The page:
Here at the Belu office we’re on countdown to September when the Social Enterprise World Forum ‘comes home’ to Edinburgh where it all began in 2008. Unfortunately, I couldn’t attend Hong Kong in 2016, or Christchurch in 2017, so I can’t wait to meet up to share progress and discuss challenges with those I met in Milan 2015, and meet some new faces.
Since my last World Forum attendance, a lot has changed here in the UK:
- In September 2015, the term ‘Brexit’ wasn’t conceived, never mind fast approaching.
- The launch of Social Enterprise UK’s brilliant ’Buy Social’ Corporate Challenge – where a group of high profile businesses are aiming to spend £1 billion with social enterprises in their supply chains – was still six months away.
- And, Belu at that time was still very much an ethical bottled water company. Since then we’ve expanded our proposition to serve our market with an end-to-end water service solution including bottled mineral water, filtration systems, refillable bottles and carafes.
Boosting brand credibility
After initial shock and frustration on the first of those points, Belu has chosen to focus our energy on the opportunity for social enterprise despite, and because of, our political backdrop.
With public trust in government, media, businesses, and NGO’s decreasing, we’ve found there has never been a better time for using impact data to support building brand and business credibility.
In the UK Hospitality sector, of which we serve, changing times have brought uncertainty, new challenges and an appetite for further change. Specifically, we’re seeing buyers articulate the need to look beyond advertising hooks, or historic purchasing patterns for evidence rather than unsubstantiated claims and for credible added value beyond price.
Our opportunities with impact data
I believe good use of impact measurement presents great opportunity for social enterprises to build trading success. Through measuring and reporting our impact correctly and robustly, we have to be advantaged from a credibility and trust perspective. Why? Because our brand stories and business cases are centred on values and driving positive change. They’re real and embedded in everything we do – or they should be!
So, if you haven’t already, it’s time to take your data, evidence and stories and raise your game to the next level in how you brand and communicate your offering.
Not maximizing impact data could risk losing your space back to the mainstream
The world we trade in is already seeing mainstream business and brands increasingly talk about meaning and purpose. We are seeing increasing activity in tactical promotions at point of purchase trying to pull at the heart strings of consumers, and in some cases we are also seeing blatant ‘me too’ or copycat marketing.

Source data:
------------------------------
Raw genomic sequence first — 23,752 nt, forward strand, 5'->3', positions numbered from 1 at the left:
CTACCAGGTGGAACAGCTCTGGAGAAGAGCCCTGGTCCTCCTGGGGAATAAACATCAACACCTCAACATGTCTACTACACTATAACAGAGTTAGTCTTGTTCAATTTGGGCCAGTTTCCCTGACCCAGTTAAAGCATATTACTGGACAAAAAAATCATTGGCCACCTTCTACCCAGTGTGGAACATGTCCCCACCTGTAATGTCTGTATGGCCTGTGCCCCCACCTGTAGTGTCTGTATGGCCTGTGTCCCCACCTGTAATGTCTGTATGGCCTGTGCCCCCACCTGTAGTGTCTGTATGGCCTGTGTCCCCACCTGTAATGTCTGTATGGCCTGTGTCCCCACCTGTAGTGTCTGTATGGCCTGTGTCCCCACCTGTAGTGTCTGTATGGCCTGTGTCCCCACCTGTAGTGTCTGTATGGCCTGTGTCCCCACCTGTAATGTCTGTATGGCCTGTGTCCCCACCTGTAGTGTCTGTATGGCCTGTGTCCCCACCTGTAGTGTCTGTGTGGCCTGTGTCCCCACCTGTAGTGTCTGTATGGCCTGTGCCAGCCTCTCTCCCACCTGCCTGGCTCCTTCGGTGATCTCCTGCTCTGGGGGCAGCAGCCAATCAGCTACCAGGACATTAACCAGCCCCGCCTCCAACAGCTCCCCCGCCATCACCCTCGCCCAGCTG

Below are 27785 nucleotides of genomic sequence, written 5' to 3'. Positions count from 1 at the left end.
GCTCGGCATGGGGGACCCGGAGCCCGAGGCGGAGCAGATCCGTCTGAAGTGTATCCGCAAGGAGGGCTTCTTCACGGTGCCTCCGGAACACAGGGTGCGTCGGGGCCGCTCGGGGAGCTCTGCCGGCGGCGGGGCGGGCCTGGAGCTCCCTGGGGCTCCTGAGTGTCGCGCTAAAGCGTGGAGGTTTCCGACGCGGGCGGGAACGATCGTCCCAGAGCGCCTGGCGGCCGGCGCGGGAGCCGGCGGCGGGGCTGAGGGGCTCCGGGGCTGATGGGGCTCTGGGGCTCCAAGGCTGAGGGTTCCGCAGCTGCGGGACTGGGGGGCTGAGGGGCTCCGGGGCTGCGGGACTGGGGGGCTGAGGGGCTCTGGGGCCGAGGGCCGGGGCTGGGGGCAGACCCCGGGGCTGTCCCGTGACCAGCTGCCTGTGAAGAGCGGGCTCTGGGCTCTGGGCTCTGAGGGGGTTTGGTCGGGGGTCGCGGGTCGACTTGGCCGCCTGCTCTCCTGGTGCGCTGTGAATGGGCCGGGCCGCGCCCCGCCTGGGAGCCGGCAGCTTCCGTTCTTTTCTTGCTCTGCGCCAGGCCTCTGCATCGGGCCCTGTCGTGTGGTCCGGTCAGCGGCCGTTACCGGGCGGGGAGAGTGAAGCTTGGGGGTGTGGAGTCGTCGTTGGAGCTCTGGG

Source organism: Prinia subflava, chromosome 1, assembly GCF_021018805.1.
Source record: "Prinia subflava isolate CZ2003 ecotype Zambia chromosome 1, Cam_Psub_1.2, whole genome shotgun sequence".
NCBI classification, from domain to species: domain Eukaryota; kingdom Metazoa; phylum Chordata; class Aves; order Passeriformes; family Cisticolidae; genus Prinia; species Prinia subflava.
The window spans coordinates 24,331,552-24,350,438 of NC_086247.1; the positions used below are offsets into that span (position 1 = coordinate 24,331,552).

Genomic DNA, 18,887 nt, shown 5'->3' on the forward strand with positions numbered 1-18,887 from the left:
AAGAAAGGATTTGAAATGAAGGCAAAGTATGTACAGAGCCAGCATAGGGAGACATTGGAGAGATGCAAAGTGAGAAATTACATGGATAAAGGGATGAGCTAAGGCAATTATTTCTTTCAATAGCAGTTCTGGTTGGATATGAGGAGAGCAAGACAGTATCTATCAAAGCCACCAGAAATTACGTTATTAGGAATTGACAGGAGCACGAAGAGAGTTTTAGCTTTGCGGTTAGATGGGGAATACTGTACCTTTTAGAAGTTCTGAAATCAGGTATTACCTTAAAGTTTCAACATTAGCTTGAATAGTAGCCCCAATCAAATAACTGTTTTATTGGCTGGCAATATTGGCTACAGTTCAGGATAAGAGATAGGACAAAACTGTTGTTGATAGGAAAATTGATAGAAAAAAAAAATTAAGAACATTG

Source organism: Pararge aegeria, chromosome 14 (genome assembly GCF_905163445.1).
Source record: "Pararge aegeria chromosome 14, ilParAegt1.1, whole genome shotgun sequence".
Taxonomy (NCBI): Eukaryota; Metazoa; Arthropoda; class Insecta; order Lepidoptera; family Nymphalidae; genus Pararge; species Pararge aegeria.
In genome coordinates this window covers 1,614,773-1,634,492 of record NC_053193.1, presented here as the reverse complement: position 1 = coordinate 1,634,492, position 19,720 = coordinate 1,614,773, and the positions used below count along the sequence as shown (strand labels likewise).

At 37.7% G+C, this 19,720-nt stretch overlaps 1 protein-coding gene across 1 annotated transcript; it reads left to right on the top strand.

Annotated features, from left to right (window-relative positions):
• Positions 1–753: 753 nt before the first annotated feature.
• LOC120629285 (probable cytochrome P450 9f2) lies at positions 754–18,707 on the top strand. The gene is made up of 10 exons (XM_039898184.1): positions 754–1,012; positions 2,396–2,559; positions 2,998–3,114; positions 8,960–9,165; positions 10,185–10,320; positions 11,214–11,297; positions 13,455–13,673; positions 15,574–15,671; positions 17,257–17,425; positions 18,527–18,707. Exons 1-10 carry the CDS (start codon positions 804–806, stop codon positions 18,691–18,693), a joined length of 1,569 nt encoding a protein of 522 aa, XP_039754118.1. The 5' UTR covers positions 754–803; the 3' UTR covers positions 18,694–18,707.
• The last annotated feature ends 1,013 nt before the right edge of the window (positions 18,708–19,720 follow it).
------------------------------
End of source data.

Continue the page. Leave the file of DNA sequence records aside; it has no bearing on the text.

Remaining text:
As we approach the world forum I encourage you to ask your business these questions:
- If we really scrutinize data, is our current measurement robust? Are we measuring the right things, or could we do it differently or better?
- Are we using data to maximum advantage to tell our story clearly and impactfully enough to the right people?
Make collaboration the new competition
If you need help on either of those two things, I’m sure Edinburgh will bring you the ideas and contacts you need to raise your game. Better still, while you’re there why not consider who you might collaborate with too? With the rules of competition changing faster than ever before, let’s take our impact data, work better together as a sector, and make collaboration the new competition.
This article was originally published at SEWF online
Belu offers the most ethical choice in water service from bottled mineral water to filtration and reusable bottles and carafes. Belu’s income is all from trading and to date the business has passed over £3 million to WaterAid, transforming over 200,000 lives with access to safe water and sanitation.
About the Social Enterprise World Forum
The Social Enterprise World Forum 2018 is an international event for social enterprises from all over the world to come together, share wisdom, build networks and explore how to create a more sustainable future.
Karen Lynch has been the CEO of the social enterprise Belu Water since 2011, having previously pursued a corporate career in media and finance. Under Karen’s leadership, Belu launched a new business model focused on exemplifying environmental standards in the industry and pledging to donate all profits to WaterAid.